About the Event
Alternative fuels—including low-carbon fossil fuels such as compressed natural gas and biofuels such as renewable ethanol—will play a key role in improving emissions from tomorrow’s vehicles. A diverse field of fuels has been proposed to replace the current gasoline and diesel paradigm.
This presentation provided an overview of promising fuels currently being studied at the TE Murphy Engine Research Laboratory at the University of Minnesota. Current programs include an investigation of hydrous ethanol and dimethyl ether as replacements for diesel. Proposed research will investigate the use of Minnesota biomass resources for producing compressed hydrogen to power fuel cell electric vehicles.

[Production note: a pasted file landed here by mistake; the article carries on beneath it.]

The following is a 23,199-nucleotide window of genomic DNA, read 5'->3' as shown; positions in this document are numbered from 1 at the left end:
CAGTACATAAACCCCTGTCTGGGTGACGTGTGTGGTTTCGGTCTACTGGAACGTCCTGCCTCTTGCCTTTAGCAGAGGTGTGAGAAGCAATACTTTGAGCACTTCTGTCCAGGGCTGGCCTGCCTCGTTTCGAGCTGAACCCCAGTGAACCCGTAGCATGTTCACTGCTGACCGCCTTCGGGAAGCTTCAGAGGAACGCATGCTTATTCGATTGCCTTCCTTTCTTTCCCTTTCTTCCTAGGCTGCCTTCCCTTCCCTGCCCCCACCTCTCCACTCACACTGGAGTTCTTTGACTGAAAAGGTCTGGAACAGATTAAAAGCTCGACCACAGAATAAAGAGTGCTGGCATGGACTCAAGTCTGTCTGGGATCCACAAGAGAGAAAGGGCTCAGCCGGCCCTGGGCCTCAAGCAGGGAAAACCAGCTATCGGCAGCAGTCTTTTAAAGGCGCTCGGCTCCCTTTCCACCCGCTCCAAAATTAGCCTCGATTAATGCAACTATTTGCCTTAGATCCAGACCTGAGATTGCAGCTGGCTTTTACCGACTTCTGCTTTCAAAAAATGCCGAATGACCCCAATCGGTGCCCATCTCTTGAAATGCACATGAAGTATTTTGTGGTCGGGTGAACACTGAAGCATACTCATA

is an assistant professor in the Department of Mechanical Engineering at the University of Minnesota. His research interests are in the area of internal combustion engines and energy conversion. His work involves fundamental combustion research, emissions characterization, novel engine cycle development, and alternative fuel use. He is currently leading projects to characterize and reduce harmful emissions from combustion-powered devices and to reduce fuel consumption in engines used primarily in transportation applications.